Last updated: 28.02.20

Best practice for safeguarding vulnerable adults

While safeguarding can have a larger emphasis on protecting vulnerable children, having measures in place to prevent the abuse and harassment of adults is just as important. Whether it’s to ensure that elderly people aren’t taken advantage of in care homes or properly protecting vulnerable adults from abuse in the workplace, understanding what constitutes safeguarding best practice for adults is an essential thing for those in relevant roles to know.

Following the Care Act 2014

After coming into full effect in 2015, The Care Act was one of the most significant reforms made to care and support, primarily giving adults and those responsible for their care more streamlined guidance on how care should function. It brought together several different pieces of legislation in the UK and sets out several principles which all instances of care should follow in order to properly safeguard recipients of care, including:

  • Empowerment, where people are encouraged and support in making their own decisions around their care with informed consent. This gives the recipient of care more agency within their care and the final say on what happens with them.
  • Prevention, meaning that it’s better to take preemptive action rather than waiting for harm to occur. This means implementing processes which aim to minimise any potential risks.
  • Proportionality, taking the least intrusive route for delivering care scaled to the size of any relevant risks. This allows recipients of care to live their lives with minimal interference and as little intervention as possible.
  • Protection, providing support and representation for those with the greatest need to ensure any risks are minimised to the lowest level possible. This gives those with more complex care needs all the support needed to address as many of the issues they may face as possible.
  • Partnership, working alongside local authorities and organisations to encourage the prevention, detection and reporting of any abuse or neglect they come across. This includes educating any relevant individuals on safeguarding principles so they can identify the signs of abuse, neglect and harassment.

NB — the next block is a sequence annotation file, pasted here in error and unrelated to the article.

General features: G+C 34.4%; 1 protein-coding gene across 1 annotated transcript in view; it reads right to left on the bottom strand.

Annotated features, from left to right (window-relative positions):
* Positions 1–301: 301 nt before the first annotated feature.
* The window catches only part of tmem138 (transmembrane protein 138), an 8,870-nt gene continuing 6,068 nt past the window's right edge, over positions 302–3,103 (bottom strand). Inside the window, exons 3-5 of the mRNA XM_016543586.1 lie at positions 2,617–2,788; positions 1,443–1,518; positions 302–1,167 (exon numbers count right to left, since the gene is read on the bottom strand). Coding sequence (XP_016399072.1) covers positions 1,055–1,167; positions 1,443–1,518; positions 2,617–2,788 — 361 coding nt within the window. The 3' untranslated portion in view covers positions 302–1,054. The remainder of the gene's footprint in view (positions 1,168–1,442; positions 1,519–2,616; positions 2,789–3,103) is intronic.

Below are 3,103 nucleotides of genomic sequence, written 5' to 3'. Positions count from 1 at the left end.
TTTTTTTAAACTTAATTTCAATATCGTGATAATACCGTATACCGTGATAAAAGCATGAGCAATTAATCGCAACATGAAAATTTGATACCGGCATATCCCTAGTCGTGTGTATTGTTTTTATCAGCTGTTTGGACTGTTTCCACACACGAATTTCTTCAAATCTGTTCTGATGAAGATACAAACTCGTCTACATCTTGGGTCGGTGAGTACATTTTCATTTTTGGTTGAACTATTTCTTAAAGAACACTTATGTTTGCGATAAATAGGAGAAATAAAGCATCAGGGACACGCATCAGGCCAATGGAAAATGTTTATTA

• Accountability, delivering safeguarding with transparency and culpability if care breaks down at a specific point. This ensures that any problems can be addressed and quickly rectified in order to reestablish an appropriate level of care.

Raising safeguarding concerns

If you encounter a safeguarding incident at any point, whether that’s while providing care or when interacting with a vulnerable individual, you will need to take responsibility for the situation and provide immediate action to ensure the person in question is properly protected.

  • Carry out an initial assessment of the situation, including potential involvement of emergency services
  • Ensure the immediate safety and wellbeing of the individual while remaining calm
  • Get a sense of individual’s perspective around the safeguarding issue and follow any relevant procedure
  • Demonstrate understanding and acknowledge your concerns with them
  • Maintain the integrity of any evidence linked to the concern
  • Follow local procedures for reporting incidents/risks
  • Ensure the individual understands that you have to share the information with any relevant parties, explaining what information will be shared and why
  • Make a written statement of the individual’s account, using their words, your observations and any actions taken.

Carrying out your duty of care

When looking after vulnerable adults or elderly recipients of care, you have a duty of care to them and to your fellow carers who help shoulder the safeguarding responsibility with you. All recipients of care are entitled to be treated with dignity and respect, ensuring they feel that the care is working to support them. This includes any decisions made by the individual in question to refuse care or treatment, as emphasised in the empowerment principle. Part of your duty is to make sure they understand the risks associated with refusing care, especially if you believe there to be an immediate, severe risk. The duty of care can be said to have been reasonably met if:

  • All reasonable steps have been taken with the recipient of care
  • Thorough assessment methods have been used, with relevant information collated and evaluated
  • Any decisions made by the patient are properly recorded and escalated to any relevant parties
  • All policies and procedures have been followed
  • Senior staff can get the facts and are proactive in understanding the situation

By ensuring your care conforms to these three areas, you should be able to provide protection for vulnerable adults against harassment, abuse and neglect whilst also respecting the individual and their decisions around their own care. If you’re interested in learning more about safeguarding principles in relation to vulnerable adults, take a look at our online safeguarding courses and further your own training around preventing the abuse of both adults and children.

You can also check out our useful and informative downloadable resources, including this video on the six principles of safeguarding adults, a checklist on spotting the signs of abuse of the elderly and a guide to safeguarding adults.